With record-breaking heat and air conditioning blowing full blast, Americans are thirsty to save on their electric bills.
Indeed, whenever electricity is in high demand, consumers become energized about efficient and low-cost power. Competitive market models can bring relief, but they’re under attack, and consumers need the understanding and will to embrace and keep them.
Let’s start with basics. Normally, when we want or need something, it helps to shop around. And for most goods, competition among suppliers exerts downward pressures on prices.
When it comes to electricity, some of the most vigorous competition is among wholesale providers of power. Yet traditional utility companies, which have thrived on their monopolies, are trying to block this innovation in supplying electricity.
For example, controversy currently is raging in Virginia over a 2020 law favoring incumbent monopolies such as Dominion Energy, denying households the benefits of competition and forcing them to pay much higher rates for cleaner energy.
As state Sen. David Suetterlein, R-Roanoke County, wrote in a recent Roanoke Times op-ed, “We allow Virginians to choose which gas station is best for them, their wireless phone carrier,” yet “the electric monopolies would have you believe that Virginians are not intellectually equipped to understand what’s best for their budget and green energy preferences when it comes to electric rates.”
Choice is the currency of consumer empowerment. Economist Ludwig von Mises reminded us in his book “Human Action” that “entrepreneurs are forced, by the necessity of earning profits and avoiding losses, to consider in every regard ... the best possible and cheapest satisfaction of the consumers as their supreme directive.”
Policymakers should craft rules that let consumers make their own decisions, and assist them in applying natural market pressure on suppliers of goods to keep quality high and prices low.
For most goods and services, that pro-consumer environment exists. Indeed, the government encourages competition and polices monopolies. But when it comes to electric utilities, governments often do the opposite: encouraging monopolies and discouraging or even prohibiting competition.
Traditionally, government-sanctioned territorial monopolies built the utilities infrastructure and owned and operated the entire electricity supply chain. Without competition, utilities in these territories had control over the power generation, transmission, and distribution system in what has been known as a “vertically integrated model.”
They could set the prices of their supply and pass the costs of their operations and infrastructure investments on to consumers. Because cost-shifting allows these companies to make their customers shoulder the consequences of even inefficient decisions, there is less incentive to be careful with expenditures.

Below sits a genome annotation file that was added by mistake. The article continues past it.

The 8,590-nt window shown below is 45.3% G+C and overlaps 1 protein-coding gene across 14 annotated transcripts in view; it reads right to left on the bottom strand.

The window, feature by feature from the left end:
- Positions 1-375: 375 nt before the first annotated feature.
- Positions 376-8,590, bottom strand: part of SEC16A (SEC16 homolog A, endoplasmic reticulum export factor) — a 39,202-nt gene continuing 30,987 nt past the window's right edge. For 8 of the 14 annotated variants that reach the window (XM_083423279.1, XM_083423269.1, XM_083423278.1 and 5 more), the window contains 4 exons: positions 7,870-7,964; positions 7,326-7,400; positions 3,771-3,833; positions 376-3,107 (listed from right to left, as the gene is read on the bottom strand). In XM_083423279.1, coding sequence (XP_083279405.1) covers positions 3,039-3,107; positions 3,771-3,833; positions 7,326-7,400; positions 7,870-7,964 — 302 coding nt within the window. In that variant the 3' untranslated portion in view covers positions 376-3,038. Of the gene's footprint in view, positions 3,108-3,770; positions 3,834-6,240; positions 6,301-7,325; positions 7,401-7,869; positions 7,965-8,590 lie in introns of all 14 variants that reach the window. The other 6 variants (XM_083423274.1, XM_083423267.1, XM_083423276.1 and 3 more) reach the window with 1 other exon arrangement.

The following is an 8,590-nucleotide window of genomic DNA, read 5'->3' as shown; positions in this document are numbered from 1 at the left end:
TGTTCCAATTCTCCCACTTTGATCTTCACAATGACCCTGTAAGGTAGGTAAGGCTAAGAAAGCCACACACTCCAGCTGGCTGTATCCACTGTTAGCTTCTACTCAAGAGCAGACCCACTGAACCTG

Under this monopolistic model, consumers cannot switch to lower-price competitors. There are none. Not surprisingly, then, electricity prices prove to be substantially higher than they are in newer models, which embrace competition and innovation in electricity supply.
Some areas of the country still suffer under these monopoly models. Worse yet, in regions where consumers have been liberated to consume electricity much more like they do gasoline, doughnuts or diapers, anti-market activists and incumbent utilities seeking to preserve or regain their monopoly status are lobbying for a retreat from consumer choice.
So, how do the competition-friendly models work? Currently, there are seven Regional Transmission Organizations (RTOs) and Independent System Operators (ISOs) in the United States. Each runs their own competitive wholesale power market.
Publicly regulated utilities in these markets still have a monopoly on distribution. But, companies now compete for the generation, transmission and purchase of retail power. Hence, consumers get to choose an electricity provider.
Having multiple competing suppliers generates real electricity price competition, as well as competition over quality, reliability and satisfaction of other customer preferences like environmental protection.
“These market platforms have been proven to attract substantial clean energy investment and will be the key to implementing needed climate solutions and achieving the goal of clean, reliable and affordable electricity for our entire nation,” concluded a June 2 letter to the Federal Energy Regulatory Commission (FERC) from nine former FERC commissioners, including four chairs appointed by both Republican and Democratic presidents.
In recent years, customers still under monopoly systems of electricity supply have regularly witnessed substantial price increases, while those in competitive electricity supply markets have regularly seen record increases in affordability. Removing consumer choice in electricity supply benefits only the monopolists.
Donald J. Kochan is a professor of law and deputy executive director of the Law & Economics Center at George Mason University Antonin Scalia Law School. Contact him at: email@example.com